There is a plausible argument that Lisburn’s hopes of reaching the Arthur J Gallagher Challenge Cup semi-finals effectively ended at Saturday’s toss.
Facing a Waringstown team without a single frontline seam bowler, Lisburn skipper Adam Berry called correctly but inexplicably opted to chase on a dry Wallace Park surface, leaving his batsmen at the mercy of the best spin attack in Ireland. His opposite number Lee Nelson could hardly contain his surprise, or privately, a relieved grin.
It would wrong to savage Berry, the youngster is an intelligent cricketer, and the decision to bowl was almost certainly made at the behest of senior players influenced by the league game between these clubs when Lisburn impressively came close to chasing down Waringstown’s 266.
By remarkable coincidence the villagers totalled exactly 266 again, but that is where the comparison between the respective matches ends.
At 30 without loss, and Robert Rankin and Richard Simpson comfortable against an opening attack missing the injured Cobus Pienaar and unavailable Phil Eaglestone, Lisburn were apparently making serene progress.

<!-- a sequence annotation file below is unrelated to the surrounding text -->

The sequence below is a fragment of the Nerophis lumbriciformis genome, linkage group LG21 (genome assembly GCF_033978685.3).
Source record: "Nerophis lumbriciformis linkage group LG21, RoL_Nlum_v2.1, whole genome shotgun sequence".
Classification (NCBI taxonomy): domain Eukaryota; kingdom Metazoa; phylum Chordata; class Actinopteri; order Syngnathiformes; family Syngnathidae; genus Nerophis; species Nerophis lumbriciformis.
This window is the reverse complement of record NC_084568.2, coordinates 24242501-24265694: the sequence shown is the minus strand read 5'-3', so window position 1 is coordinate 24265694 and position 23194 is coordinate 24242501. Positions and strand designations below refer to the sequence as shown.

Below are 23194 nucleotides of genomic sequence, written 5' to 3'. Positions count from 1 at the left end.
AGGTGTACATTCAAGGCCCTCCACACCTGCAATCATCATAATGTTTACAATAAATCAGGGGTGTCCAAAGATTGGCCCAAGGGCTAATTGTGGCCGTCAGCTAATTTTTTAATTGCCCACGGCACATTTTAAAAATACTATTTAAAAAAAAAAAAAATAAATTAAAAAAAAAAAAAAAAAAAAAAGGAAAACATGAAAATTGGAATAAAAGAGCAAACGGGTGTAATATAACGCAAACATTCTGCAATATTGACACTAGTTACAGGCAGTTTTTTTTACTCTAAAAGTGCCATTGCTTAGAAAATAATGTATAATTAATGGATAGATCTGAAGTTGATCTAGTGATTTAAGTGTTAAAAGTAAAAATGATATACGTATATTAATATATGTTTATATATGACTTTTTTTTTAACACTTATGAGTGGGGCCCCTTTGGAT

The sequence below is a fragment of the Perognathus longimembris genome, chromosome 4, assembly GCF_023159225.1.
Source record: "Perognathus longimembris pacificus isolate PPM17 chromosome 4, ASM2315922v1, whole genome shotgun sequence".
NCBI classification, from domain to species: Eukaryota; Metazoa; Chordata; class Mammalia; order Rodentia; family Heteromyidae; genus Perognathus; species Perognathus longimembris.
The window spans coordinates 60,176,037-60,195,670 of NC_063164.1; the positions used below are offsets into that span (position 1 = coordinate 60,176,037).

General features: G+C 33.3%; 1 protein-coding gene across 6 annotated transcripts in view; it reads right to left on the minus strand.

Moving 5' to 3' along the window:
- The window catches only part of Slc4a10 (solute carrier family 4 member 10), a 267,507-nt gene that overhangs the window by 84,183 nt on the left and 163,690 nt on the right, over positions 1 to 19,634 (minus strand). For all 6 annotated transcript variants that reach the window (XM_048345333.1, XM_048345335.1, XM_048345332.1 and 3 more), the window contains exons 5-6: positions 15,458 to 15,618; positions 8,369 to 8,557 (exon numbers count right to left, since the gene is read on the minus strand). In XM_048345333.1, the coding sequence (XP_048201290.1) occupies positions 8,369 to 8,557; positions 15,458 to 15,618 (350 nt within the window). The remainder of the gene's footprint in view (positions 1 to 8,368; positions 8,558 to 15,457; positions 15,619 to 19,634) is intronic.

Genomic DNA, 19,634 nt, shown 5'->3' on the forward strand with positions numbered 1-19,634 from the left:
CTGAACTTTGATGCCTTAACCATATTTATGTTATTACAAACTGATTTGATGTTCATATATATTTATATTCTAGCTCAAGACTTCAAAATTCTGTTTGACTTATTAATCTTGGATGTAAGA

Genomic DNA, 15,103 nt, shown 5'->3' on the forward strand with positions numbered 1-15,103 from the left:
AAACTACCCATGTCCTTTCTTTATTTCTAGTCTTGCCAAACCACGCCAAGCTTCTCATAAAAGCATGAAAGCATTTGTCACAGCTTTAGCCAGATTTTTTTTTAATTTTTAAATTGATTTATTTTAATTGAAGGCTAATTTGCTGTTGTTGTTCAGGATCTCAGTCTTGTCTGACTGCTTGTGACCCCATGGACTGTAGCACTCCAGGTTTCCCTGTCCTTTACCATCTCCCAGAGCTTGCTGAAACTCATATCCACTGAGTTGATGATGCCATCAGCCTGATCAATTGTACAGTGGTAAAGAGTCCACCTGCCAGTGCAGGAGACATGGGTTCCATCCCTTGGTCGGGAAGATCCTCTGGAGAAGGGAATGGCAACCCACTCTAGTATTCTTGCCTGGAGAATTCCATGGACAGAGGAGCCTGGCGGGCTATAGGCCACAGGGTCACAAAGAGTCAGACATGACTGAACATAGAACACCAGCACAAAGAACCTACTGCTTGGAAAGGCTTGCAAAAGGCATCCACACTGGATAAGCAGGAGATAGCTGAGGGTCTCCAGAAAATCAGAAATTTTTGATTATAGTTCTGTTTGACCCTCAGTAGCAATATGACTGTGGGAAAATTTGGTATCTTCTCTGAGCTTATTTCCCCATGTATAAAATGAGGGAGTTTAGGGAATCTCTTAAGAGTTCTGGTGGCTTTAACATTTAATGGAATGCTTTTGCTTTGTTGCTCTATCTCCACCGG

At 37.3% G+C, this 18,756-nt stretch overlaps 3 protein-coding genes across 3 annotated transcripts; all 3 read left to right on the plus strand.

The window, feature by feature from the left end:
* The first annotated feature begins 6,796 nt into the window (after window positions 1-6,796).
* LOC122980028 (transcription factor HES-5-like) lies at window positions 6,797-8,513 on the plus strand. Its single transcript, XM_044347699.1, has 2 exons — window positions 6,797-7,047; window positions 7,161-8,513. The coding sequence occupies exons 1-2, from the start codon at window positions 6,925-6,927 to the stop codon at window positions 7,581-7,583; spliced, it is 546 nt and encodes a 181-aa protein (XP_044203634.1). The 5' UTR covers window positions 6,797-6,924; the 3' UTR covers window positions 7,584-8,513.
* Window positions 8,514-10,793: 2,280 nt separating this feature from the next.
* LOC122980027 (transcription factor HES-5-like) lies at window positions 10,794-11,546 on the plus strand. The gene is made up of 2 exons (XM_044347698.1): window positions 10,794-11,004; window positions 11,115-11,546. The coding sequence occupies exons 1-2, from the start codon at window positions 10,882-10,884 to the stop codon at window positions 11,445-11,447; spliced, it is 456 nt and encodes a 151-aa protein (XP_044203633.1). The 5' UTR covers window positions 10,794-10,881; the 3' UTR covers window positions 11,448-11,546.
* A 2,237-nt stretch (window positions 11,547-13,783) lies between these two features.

But in the space of five overs they lost five wickets for just seven runs. Rankin was lbw swinging across the line to Nelson and then two overs later Simpson bowled attempting to force off the back foot.
The damage was largely self-inflicted, professional Cody Chetty encapsulating Lisburn’s demise by recklessly driving Gary Kidd to cover before he had scored. The last realistic hope, Steve Lazars, was soon gone too, caught behind by Marcus McClean, as Kidd went on his merry way, taking 6-12 in nine overs. His partner in crime, Kyle McCallan, wasn’t even required to bowl.
With Nelson taking 3-30 and teenager Jack Carson removing top scorer David Simpson for 19, Lisburn were dismissed for 79 in just 28.1 overs.
Earlier Lisburn, aside from gifting Waringstown 42 extras, had the visitors concerned at 72 for three and then 96 for four.
James McCollum was beaten by a beauty from Callum Atkinson in the second over, Adam Dennison edged behind and Nelson went cheaply to David Simpson. Hall looked in superb touch for his 42, but Lisburn were arguably in the ascendancy when the opener mistimed Richard McConkey to mid-on.
The tie was in the balance but Greg Thompson inevitably produced when he needed to, his 55 from 64 balls containing seven boundaries and including a match-defining partnership of 83 with the busy David Dawson (26).
McCallan, who struck three sixes in his 44 from 48 balls, then added 57 for the seventh wicket with man-of-the-match Kidd (22) to take the game out of Lisburn’s reach.
With at least three key players missing, this was some statement of intent from the villagers.